Since it had been two years since I’d been to an Information Today Conference, I was really excited to attend Computers in Libraries and it did not disappoint. It was a fantastic learning and social experience with a much more diverse array of sessions than in previous years. I was really happy to see a greater emphasis on instruction and information fluency, since that’s what my job is about. As with all conferences, some talks were real duds, but I got at least one idea/insight/technology tool out of every single talk I went to.

I did not take my computer with me to sessions and did not use my iPhone to Tweet much. I instead took a notepad and pen and wrote down things that I found particularly interesting. My notes are not a play-by-play, but are the things I got out of the conference or the thoughts I had about a session that really meant something to me. I’m happy I was less connected during the sessions, since I feel like people can get really distracted when they’re tweeting and following tweets. I wanted to get as much out of this conference as I could, especially since I’m not traveling as much as I used to. It’s funny how most people have become more and more connected to social technologies at conferences and I am trying to be less connected. I wasn’t sure how it would go, but I think I found a perfect balance for me at conferences.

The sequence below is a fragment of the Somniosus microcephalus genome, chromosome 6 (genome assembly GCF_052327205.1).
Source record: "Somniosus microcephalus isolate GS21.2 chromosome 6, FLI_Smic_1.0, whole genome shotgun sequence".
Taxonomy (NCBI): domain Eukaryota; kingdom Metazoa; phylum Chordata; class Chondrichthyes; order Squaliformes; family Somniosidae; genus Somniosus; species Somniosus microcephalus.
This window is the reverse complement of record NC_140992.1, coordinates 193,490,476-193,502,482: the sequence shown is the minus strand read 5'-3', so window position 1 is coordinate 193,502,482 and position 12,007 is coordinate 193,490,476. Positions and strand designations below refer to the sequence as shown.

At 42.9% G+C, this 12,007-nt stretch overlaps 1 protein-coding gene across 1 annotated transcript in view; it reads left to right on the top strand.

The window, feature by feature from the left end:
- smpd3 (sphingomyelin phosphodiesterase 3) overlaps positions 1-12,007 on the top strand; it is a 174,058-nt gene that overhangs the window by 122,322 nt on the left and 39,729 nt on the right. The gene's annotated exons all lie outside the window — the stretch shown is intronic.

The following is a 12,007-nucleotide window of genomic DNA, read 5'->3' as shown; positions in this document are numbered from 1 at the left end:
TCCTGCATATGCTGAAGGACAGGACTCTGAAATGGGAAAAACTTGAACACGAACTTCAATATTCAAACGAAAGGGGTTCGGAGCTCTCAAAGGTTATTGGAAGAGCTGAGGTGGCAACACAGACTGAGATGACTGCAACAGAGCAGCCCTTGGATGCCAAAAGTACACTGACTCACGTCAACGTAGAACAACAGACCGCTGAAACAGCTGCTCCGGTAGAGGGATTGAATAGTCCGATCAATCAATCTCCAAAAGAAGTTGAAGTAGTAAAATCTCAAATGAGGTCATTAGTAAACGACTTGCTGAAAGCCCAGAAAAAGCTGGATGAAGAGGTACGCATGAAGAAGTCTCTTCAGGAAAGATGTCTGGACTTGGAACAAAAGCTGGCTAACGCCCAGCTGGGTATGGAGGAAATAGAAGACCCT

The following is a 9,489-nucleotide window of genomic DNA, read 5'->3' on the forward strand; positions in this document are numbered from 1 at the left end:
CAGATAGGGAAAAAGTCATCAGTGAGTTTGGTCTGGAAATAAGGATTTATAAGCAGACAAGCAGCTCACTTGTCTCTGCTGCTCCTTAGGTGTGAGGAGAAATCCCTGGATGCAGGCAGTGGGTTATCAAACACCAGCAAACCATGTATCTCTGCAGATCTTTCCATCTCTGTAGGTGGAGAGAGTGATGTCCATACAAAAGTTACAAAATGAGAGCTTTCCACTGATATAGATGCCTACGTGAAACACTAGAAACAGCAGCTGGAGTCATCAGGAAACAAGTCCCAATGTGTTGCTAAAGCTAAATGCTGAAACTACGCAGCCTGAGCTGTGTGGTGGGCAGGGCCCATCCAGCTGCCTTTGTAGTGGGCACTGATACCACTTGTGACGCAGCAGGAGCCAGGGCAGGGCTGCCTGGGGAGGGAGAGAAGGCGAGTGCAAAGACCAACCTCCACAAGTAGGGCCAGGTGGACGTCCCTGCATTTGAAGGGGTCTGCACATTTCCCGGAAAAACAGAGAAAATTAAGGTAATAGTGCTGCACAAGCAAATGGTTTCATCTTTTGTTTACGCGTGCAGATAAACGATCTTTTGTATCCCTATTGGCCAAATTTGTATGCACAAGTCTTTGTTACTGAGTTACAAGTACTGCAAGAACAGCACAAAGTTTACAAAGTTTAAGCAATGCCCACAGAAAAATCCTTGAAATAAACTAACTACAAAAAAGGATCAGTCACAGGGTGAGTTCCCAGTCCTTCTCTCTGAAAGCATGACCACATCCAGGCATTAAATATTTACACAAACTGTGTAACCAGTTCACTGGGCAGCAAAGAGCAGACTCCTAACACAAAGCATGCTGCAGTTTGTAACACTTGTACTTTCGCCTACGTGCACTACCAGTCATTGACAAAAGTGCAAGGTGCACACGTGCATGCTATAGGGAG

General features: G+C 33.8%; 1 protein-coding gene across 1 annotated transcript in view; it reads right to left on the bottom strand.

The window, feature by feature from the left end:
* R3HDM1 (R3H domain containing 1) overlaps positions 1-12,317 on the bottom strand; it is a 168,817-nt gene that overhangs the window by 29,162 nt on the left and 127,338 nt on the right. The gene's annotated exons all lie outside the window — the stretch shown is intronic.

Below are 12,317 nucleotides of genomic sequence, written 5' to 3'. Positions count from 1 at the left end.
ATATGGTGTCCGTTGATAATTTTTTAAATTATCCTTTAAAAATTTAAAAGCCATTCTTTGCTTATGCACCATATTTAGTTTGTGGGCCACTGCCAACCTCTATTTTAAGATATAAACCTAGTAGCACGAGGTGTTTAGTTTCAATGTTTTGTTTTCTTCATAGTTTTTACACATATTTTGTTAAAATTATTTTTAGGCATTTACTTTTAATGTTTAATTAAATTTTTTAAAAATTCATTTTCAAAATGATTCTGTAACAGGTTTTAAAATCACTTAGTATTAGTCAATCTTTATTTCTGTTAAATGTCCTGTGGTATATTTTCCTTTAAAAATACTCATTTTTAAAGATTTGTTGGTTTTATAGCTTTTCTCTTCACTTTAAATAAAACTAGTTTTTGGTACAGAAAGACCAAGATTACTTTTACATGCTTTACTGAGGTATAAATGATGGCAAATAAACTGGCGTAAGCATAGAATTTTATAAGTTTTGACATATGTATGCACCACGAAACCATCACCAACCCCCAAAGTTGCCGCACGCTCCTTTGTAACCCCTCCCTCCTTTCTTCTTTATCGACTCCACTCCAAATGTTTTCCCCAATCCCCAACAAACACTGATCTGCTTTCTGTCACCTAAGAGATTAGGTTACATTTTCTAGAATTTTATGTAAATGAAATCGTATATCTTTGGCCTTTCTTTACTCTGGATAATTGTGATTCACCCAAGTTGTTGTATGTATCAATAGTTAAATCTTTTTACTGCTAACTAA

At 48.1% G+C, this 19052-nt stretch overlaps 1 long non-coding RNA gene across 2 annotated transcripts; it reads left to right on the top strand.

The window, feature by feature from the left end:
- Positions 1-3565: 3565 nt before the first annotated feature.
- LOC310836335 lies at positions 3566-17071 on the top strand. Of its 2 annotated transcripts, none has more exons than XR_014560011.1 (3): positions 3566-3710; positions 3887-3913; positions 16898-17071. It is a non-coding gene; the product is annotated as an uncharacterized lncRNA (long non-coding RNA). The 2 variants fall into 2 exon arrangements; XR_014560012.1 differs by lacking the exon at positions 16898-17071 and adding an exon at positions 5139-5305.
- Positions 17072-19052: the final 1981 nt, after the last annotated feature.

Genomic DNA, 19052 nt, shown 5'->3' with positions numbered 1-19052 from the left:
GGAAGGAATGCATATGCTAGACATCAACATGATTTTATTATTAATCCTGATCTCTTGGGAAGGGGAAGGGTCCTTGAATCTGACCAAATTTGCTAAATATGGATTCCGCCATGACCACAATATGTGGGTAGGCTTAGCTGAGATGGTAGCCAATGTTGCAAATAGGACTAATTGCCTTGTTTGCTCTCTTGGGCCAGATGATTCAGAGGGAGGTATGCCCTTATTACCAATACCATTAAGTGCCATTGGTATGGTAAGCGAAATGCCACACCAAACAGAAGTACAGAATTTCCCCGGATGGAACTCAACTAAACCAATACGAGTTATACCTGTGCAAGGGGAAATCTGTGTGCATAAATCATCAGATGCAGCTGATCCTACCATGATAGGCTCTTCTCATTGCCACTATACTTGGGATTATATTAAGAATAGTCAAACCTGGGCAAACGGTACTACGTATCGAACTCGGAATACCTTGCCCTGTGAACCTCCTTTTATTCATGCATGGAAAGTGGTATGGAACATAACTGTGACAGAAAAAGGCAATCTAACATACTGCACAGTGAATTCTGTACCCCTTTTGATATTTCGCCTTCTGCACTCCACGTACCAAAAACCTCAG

Like all ITI conferences, Computers in Libraries started with Lee Rainie’s keynote where he shared lots of statistics on how people use the Web today. While I love the work that Lee Rainie and the Pew Internet and American Life Project do, I have become a little cynical about the statistics he offers us in his keynotes, because I think a lot of librarians use statistics like these and from other think-tanks and organizations in place of actual research on their own user population. That’s great that so many people are using social tech, but how many of those people are library users? And how many of them are MY library users? Every library really needs to determine the technology use and behaviors of their own patrons, because your patron population is unique, and assuming that what is the case in one place is the case in your community is a huge mistake.